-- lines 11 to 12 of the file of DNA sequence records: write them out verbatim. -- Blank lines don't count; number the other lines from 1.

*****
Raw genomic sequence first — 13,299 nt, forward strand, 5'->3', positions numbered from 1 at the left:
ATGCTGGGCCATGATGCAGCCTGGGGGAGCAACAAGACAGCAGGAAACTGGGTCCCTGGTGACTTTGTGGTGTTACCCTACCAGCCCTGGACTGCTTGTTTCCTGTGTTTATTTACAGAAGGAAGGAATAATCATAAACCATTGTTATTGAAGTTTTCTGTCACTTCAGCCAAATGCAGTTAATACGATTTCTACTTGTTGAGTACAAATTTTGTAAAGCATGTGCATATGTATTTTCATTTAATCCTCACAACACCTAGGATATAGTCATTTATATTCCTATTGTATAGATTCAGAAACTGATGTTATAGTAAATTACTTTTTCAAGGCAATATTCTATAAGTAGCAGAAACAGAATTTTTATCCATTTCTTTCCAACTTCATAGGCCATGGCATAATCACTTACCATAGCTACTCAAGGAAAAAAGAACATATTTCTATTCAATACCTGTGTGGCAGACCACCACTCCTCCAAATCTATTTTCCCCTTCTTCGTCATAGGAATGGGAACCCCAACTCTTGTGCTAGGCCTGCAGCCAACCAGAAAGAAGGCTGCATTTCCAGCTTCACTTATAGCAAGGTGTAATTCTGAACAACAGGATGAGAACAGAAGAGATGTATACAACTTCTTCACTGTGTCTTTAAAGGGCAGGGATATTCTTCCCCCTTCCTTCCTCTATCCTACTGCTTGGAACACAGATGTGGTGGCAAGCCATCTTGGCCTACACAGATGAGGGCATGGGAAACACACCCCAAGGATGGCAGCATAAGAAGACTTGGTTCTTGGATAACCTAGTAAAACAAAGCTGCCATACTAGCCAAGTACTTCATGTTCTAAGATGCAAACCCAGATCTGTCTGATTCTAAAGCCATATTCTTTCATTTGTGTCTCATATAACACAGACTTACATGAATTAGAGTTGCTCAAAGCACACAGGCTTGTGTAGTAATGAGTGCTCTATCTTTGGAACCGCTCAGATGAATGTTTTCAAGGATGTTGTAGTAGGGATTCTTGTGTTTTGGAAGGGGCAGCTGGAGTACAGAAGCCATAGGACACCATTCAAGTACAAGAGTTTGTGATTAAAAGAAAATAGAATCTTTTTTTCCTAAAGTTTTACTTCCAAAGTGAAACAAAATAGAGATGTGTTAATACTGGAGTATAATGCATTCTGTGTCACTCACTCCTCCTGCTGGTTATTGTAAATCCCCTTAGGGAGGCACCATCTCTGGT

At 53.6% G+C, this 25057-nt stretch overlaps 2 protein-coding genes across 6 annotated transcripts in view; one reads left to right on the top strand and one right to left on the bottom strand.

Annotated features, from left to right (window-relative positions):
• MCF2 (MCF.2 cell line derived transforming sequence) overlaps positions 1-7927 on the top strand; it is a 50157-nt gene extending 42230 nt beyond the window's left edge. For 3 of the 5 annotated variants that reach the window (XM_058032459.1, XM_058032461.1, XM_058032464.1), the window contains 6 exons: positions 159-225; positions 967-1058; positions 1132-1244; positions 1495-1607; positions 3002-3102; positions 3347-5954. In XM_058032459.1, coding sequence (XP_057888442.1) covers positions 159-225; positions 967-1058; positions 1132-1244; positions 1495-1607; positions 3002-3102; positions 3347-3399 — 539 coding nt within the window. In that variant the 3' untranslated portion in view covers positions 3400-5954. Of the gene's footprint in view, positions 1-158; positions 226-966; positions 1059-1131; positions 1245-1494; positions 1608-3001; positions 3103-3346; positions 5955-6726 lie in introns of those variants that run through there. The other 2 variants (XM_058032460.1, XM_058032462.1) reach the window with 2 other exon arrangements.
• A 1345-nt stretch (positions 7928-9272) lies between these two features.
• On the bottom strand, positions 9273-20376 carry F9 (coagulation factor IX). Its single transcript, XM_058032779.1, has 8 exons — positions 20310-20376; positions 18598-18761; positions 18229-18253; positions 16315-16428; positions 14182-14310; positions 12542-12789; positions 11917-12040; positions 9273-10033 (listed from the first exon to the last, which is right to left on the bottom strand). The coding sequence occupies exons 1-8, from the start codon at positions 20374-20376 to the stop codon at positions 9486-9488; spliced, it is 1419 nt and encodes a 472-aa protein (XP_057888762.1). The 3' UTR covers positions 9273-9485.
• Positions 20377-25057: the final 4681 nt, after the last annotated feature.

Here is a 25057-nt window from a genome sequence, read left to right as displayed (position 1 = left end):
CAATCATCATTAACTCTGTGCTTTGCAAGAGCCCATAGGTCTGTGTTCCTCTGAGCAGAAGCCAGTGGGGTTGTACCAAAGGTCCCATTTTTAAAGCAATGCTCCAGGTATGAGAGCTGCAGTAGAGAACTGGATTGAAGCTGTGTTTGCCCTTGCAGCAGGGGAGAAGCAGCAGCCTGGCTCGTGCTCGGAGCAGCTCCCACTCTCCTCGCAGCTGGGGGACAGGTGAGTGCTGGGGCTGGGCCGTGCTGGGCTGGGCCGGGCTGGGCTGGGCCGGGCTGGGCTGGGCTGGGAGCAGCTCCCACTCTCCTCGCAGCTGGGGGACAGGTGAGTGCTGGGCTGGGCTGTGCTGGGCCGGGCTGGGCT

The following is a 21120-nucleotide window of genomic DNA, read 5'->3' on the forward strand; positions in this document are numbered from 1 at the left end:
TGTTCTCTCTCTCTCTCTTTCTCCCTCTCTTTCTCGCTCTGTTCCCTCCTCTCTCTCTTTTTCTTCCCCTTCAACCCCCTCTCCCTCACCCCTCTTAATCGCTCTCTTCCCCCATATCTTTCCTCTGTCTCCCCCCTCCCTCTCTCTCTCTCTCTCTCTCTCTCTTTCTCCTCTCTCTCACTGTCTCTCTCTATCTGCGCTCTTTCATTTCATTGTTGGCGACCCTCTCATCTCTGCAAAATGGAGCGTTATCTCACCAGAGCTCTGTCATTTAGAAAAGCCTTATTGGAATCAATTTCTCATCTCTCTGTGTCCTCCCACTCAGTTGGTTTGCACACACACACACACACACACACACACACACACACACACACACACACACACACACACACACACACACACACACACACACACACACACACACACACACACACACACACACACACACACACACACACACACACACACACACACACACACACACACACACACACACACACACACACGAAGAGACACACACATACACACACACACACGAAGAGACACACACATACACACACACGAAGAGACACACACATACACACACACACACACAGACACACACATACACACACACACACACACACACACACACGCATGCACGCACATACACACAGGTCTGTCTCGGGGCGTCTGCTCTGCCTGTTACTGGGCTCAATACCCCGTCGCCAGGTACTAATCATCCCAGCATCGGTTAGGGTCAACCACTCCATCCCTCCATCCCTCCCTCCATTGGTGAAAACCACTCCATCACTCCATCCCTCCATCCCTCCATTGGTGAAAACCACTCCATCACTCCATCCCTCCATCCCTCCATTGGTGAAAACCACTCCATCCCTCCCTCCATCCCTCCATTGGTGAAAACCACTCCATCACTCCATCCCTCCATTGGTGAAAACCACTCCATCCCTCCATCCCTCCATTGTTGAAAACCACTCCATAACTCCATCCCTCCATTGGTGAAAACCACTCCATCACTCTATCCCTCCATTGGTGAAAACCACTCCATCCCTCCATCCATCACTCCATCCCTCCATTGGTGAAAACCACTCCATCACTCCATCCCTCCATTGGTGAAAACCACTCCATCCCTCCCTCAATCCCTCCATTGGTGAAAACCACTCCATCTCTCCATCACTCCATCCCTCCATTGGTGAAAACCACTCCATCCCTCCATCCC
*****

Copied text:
The following is a 21120-nucleotide window of genomic DNA, read 5'->3' on the forward strand; positions in this document are numbered from 1 at the left end:
TGTTCTCTCTCTCTCTCTTTCTCCCTCTCTTTCTCGCTCTGTTCCCTCCTCTCTCTCTTTTTCTTCCCCTTCAACCCCCTCTCCCTCACCCCTCTTAATCGCTCTCTTCCCCCATATCTTTCCTCTGTCTCCCCCCTCCCTCTCTCTCTCTCTCTCTCTCTCTCTTTCTCCTCTCTCTCACTGTCTCTCTCTATCTGCGCTCTTTCATTTCATTGTTGGCGACCCTCTCATCTCTGCAAAATGGAGCGTTATCTCACCAGAGCTCTGTCATTTAGAAAAGCCTTATTGGAATCAATTTCTCATCTCTCTGTGTCCTCCCACTCAGTTGGTTTGCACACACACACACACACACACACACACACACACACACACACACACACACACACACACACACACACACACACACACACACACACACACACACACACACACACACACACACACACACACACACACACACACACACACACACACACACACACACACACACACACACACACACACACGAAGAGACACACACATACACACACACACACGAAGAGACACACACATACACACACACGAAGAGACACACACATACACACACACACACACAGACACACACATACACACACACACACACACACACACACACGCATGCACGCACATACACACAGGTCTGTCTCGGGGCGTCTGCTCTGCCTGTTACTGGGCTCAATACCCCGTCGCCAGGTACTAATCATCCCAGCATCGGTTAGGGTCAACCACTCCATCCCTCCATCCCTCCCTCCATTGGTGAAAACCACTCCATCACTCCATCCCTCCATCCCTCCATTGGTGAAAACCACTCCATCACTCCATCCCTCCATCCCTCCATTGGTGAAAACCACTCCATCCCTCCCTCCATCCCTCCATTGGTGAAAACCACTCCATCACTCCATCCCTCCATTGGTGAAAACCACTCCATCCCTCCATCCCTCCATTGTTGAAAACCACTCCATAACTCCATCCCTCCATTGGTGAAAACCACTCCATCACTCTATCCCTCCATTGGTGAAAACCACTCCATCCCTCCATCCATCACTCCATCCCTCCATTGGTGAAAACCACTCCATCACTCCATCCCTCCATTGGTGAAAACCACTCCATCCCTCCCTCAATCCCTCCATTGGTGAAAACCACTCCATCTCTCCATCACTCCATCCCTCCATTGGTGAAAACCACTCCATCCCTCCATCCC